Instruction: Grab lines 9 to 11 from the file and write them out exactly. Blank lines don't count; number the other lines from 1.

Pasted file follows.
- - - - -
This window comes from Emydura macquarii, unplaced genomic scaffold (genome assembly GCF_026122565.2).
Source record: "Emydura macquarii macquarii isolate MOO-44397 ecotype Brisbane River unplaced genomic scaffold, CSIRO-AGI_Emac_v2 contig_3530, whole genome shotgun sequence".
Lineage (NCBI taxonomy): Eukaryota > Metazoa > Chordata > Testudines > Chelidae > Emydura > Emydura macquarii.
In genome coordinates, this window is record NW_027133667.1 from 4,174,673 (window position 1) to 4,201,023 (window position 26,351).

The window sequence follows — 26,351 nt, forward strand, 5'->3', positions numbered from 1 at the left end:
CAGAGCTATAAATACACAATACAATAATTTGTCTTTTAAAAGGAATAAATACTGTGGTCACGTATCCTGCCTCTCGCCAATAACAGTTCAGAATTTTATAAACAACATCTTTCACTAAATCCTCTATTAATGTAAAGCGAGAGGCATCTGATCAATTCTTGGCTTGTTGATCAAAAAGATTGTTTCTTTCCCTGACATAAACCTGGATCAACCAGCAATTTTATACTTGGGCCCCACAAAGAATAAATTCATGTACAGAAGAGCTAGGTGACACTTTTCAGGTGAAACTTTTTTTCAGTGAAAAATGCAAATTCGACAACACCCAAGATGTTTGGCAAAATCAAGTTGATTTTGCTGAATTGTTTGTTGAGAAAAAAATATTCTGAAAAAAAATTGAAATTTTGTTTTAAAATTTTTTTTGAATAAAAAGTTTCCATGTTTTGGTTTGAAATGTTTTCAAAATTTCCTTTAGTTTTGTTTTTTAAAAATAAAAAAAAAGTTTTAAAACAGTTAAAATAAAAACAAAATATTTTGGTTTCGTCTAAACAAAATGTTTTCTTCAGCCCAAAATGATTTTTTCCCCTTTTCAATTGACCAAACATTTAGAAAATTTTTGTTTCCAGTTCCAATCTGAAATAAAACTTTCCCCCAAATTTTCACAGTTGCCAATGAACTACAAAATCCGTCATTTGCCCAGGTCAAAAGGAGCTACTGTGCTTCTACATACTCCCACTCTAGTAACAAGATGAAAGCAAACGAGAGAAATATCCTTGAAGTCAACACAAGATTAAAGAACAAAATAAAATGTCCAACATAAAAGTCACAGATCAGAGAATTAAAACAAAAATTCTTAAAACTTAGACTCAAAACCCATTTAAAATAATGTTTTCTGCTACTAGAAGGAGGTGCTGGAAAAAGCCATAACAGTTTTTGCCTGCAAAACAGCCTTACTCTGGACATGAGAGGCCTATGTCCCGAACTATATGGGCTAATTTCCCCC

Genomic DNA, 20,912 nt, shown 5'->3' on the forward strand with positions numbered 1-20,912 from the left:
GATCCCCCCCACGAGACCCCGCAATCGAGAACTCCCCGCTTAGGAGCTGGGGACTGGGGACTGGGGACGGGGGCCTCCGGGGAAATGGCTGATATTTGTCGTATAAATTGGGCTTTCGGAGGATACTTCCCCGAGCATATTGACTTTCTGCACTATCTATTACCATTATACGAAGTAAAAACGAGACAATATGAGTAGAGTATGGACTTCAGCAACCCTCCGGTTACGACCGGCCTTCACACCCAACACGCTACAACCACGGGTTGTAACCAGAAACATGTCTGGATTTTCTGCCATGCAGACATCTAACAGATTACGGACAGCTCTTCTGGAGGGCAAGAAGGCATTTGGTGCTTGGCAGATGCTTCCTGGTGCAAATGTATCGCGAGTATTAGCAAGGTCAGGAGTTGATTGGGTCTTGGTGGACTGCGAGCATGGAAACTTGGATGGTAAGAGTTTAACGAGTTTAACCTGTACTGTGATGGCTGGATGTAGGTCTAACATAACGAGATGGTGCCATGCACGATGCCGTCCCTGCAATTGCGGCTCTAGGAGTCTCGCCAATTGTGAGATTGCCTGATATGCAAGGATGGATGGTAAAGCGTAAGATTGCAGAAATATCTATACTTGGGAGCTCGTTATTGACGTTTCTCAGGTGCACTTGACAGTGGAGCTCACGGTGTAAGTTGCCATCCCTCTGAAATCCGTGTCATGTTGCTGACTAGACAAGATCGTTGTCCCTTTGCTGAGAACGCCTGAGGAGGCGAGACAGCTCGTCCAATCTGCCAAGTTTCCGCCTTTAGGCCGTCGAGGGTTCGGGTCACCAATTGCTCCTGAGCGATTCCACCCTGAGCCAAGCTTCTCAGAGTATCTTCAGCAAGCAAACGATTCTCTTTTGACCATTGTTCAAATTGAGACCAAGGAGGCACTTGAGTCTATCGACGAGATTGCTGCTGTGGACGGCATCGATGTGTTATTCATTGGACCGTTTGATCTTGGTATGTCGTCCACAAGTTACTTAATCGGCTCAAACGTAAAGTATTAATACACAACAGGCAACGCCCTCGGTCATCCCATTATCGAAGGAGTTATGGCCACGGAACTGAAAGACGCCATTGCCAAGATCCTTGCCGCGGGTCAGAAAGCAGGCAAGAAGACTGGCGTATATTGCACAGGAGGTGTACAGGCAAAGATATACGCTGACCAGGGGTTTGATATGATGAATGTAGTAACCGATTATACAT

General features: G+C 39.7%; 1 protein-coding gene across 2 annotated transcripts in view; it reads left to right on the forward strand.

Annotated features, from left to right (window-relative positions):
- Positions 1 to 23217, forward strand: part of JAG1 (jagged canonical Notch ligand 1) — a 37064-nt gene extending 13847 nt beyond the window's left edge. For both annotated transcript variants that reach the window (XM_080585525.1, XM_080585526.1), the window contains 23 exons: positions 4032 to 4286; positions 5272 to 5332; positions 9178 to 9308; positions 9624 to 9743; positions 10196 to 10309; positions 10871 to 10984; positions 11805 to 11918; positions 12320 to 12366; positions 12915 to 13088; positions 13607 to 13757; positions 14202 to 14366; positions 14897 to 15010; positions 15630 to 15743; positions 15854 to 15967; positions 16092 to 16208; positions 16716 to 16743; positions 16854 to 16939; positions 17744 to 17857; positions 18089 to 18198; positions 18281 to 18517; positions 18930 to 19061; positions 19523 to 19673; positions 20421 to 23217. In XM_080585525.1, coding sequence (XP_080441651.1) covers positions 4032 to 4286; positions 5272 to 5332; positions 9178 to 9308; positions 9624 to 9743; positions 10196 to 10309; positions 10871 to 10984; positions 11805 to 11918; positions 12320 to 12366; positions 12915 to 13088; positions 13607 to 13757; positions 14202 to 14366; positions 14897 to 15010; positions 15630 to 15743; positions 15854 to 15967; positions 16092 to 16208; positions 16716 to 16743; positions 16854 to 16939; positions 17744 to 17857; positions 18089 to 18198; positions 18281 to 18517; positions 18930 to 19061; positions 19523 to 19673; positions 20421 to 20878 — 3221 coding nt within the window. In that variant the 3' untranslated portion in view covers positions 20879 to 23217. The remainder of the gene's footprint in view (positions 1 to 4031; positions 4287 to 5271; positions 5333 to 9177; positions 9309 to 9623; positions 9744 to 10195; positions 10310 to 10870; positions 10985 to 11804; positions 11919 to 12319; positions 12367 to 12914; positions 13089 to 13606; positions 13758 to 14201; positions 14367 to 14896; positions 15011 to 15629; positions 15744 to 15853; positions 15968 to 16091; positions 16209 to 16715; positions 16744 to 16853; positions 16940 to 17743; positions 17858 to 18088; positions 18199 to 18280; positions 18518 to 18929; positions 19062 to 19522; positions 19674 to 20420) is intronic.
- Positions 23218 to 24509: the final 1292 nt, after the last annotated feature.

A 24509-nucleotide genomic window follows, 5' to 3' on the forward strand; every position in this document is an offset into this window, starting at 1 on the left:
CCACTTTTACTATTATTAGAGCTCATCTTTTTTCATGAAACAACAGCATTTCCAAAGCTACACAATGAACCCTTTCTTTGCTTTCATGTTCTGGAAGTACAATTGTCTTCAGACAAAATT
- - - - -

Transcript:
General features: G+C 39.7%; 1 protein-coding gene across 2 annotated transcripts in view; it reads left to right on the forward strand.

Annotated features, from left to right (window-relative positions):
- Positions 1 to 23217, forward strand: part of JAG1 (jagged canonical Notch ligand 1) — a 37064-nt gene extending 13847 nt beyond the window's left edge. For both annotated transcript variants that reach the window (XM_080585525.1, XM_080585526.1), the window contains 23 exons: positions 4032 to 4286; positions 5272 to 5332; positions 9178 to 9308; positions 9624 to 9743; positions 10196 to 10309; positions 10871 to 10984; positions 11805 to 11918; positions 12320 to 12366; positions 12915 to 13088; positions 13607 to 13757; positions 14202 to 14366; positions 14897 to 15010; positions 15630 to 15743; positions 15854 to 15967; positions 16092 to 16208; positions 16716 to 16743; positions 16854 to 16939; positions 17744 to 17857; positions 18089 to 18198; positions 18281 to 18517; positions 18930 to 19061; positions 19523 to 19673; positions 20421 to 23217. In XM_080585525.1, coding sequence (XP_080441651.1) covers positions 4032 to 4286; positions 5272 to 5332; positions 9178 to 9308; positions 9624 to 9743; positions 10196 to 10309; positions 10871 to 10984; positions 11805 to 11918; positions 12320 to 12366; positions 12915 to 13088; positions 13607 to 13757; positions 14202 to 14366; positions 14897 to 15010; positions 15630 to 15743; positions 15854 to 15967; positions 16092 to 16208; positions 16716 to 16743; positions 16854 to 16939; positions 17744 to 17857; positions 18089 to 18198; positions 18281 to 18517; positions 18930 to 19061; positions 19523 to 19673; positions 20421 to 20878 — 3221 coding nt within the window. In that variant the 3' untranslated portion in view covers positions 20879 to 23217. The remainder of the gene's footprint in view (positions 1 to 4031; positions 4287 to 5271; positions 5333 to 9177; positions 9309 to 9623; positions 9744 to 10195; positions 10310 to 10870; positions 10985 to 11804; positions 11919 to 12319; positions 12367 to 12914; positions 13089 to 13606; positions 13758 to 14201; positions 14367 to 14896; positions 15011 to 15629; positions 15744 to 15853; positions 15968 to 16091; positions 16209 to 16715; positions 16744 to 16853; positions 16940 to 17743; positions 17858 to 18088; positions 18199 to 18280; positions 18518 to 18929; positions 19062 to 19522; positions 19674 to 20420) is intronic.